Facebook willing to submit Mark Zuckerberg emails to court in Ceglia ownership dispute
Facebook is willing to fork over hundreds of Mark Zuckerberg's freshman-year emails at Harvard to a Buffalo judge in a lawsuit brought to court by Paul Ceglia, who says he's entitled to half of Zuckerber's stake in the world's most popular social networking site.
But Facebook said in a Friday court filing it won't be doing so until after Ceglia submits the original contract and emails on which his complaint is based.
"Our filing today makes clear that Ceglia's case is an endlessly moving target that becomes increasingly preposterous with each new filing," said Orin Snyder, an attorney for Facebook and Zuckerberg. "His first complaint attached a bogus contract, but said nothing about emails. His second complaint alleged that he had emails, but did not attach a single one, even though he said they were on his parents' computers.
"His most recent filing recants this story and admits that he does not have any actual emails on computers. We are now asking the Court to order Ceglia, once and for all, to produce all of the computers and documents that will expose his fraud," Snyder said.
In the court filing, Facebook said it would "have no objection to producing all the emails between Zuckerberg and Ceglia" from Zuckerberg's Harvard email account.
"These indisputably genuine emails directly contradict Ceglia's make-believe narrative and demonstrate that Ceglia's story is a lie. Defendants are willing to produce these emails under a protective order after Ceglia has produced the documents and items" that the suit is based on, the filing said.
In past court filings, Facebook has argued that Ceglia's claims to 50% of Zuckerberg's multi-billion-dollar ownership share in the Palo Alto company are made up and that its own forensic experts have determined that Ceglia doctored a 2003 contract and fabricated emails he said he exchanged with Zuckerberg.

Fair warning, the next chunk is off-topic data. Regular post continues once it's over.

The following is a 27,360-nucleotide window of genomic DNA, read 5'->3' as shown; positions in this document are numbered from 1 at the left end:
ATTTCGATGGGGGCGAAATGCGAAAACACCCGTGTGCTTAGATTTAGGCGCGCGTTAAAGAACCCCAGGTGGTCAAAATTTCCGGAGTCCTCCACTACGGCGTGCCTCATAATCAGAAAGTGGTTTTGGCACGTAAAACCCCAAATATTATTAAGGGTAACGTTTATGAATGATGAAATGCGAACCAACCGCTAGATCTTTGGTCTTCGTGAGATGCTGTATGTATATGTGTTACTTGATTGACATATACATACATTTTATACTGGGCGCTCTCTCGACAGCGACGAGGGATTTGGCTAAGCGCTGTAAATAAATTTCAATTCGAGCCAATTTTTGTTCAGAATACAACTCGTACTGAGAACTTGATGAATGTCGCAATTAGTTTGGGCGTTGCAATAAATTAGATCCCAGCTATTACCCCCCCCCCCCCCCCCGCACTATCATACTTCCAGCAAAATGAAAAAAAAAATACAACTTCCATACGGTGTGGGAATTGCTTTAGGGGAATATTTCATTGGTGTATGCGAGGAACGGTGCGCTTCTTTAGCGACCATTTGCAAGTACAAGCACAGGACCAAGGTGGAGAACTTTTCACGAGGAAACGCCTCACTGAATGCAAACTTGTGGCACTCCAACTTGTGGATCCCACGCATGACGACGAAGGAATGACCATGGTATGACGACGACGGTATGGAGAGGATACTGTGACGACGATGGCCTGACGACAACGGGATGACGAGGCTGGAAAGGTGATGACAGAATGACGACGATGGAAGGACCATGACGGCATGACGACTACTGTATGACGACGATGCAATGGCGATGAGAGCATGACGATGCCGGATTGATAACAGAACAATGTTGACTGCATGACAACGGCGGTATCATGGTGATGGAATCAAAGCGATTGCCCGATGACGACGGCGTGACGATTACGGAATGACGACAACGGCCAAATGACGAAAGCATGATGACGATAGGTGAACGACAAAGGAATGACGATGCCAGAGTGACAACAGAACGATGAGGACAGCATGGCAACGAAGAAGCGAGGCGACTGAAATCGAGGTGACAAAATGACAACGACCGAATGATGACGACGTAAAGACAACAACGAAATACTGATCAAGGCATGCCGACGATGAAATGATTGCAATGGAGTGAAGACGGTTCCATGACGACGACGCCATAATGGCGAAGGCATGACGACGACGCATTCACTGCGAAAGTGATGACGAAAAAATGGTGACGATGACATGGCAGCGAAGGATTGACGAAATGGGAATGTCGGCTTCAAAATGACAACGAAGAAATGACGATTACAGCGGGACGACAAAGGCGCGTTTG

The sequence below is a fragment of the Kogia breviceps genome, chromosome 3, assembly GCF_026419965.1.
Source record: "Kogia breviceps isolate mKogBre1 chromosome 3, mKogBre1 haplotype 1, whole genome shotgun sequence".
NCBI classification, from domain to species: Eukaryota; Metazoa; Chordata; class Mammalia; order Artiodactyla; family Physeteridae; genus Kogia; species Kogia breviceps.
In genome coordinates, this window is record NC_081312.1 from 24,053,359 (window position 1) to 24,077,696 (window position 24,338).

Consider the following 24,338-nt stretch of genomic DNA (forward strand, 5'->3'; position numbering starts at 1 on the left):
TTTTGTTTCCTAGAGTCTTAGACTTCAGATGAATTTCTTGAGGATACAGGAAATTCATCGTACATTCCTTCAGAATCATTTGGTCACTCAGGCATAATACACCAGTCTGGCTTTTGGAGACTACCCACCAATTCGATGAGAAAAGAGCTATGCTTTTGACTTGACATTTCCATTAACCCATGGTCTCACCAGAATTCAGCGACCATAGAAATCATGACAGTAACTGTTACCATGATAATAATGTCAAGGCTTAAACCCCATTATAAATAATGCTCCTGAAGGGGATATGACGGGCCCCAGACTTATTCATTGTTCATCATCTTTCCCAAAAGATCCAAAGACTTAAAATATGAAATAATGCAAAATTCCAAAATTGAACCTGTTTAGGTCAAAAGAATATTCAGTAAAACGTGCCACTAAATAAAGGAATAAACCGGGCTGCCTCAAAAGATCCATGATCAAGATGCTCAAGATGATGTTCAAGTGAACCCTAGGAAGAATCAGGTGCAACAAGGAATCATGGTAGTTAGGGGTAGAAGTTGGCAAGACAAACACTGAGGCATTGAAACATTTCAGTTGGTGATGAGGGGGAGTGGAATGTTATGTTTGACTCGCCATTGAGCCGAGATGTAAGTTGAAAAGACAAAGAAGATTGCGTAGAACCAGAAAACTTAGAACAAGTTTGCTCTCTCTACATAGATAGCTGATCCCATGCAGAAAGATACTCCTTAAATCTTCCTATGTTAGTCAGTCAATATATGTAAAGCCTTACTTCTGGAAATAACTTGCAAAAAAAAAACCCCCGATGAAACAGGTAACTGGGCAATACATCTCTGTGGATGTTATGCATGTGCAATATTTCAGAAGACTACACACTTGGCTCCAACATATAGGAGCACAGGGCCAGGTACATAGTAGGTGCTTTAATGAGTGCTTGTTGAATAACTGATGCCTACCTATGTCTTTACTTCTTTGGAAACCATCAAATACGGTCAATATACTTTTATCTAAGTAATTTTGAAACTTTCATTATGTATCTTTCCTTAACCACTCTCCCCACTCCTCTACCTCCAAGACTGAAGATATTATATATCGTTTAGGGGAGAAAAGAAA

In court documents, the social media giant has described Ceglia's suit as "a brazen and outrageous fraud" and said the man, who has a history of legal troubles, is "an inveterate scam artist whose misconduct extends across decades and borders."
Ceglia's lawyers have said in filings that the New York man has a 2003 agreement with Zuckerberg in place and even passed a lie-detector test that showed "no deception" in his claims.
So far, Ceglia has not offered up original copies of the alleged contract or emails with Zuckerberg and now, it seems, Facebook is attempting to call the man's bluff.
Facebook has said that Zuckerberg did do some programming work for Ceglia in 2003 as a side-job to earn extra cash when he was a Harvard freshman. But that work, Facebook's lawyers have said, never involved Zuckerberg promising Ceglia any ownership stake in the social networking site.
The news of Facebook's ultimatum to Ceglia comes a day after a new development in another suit in which the twin brothers Cameron and Tyler Winklevoss said they would not take their seven-year legal court battle with Zuckerberg to the Supreme Court but rather to a federal court in Boston where they say they will submit new "important information" that was left out during previous litigation.
-- Nathan Olivarez-Giles
Photo: Facebook co-founder and CEO Mark Zuckerberg in April 7. Credit: Norbert von der Groeben / Reuters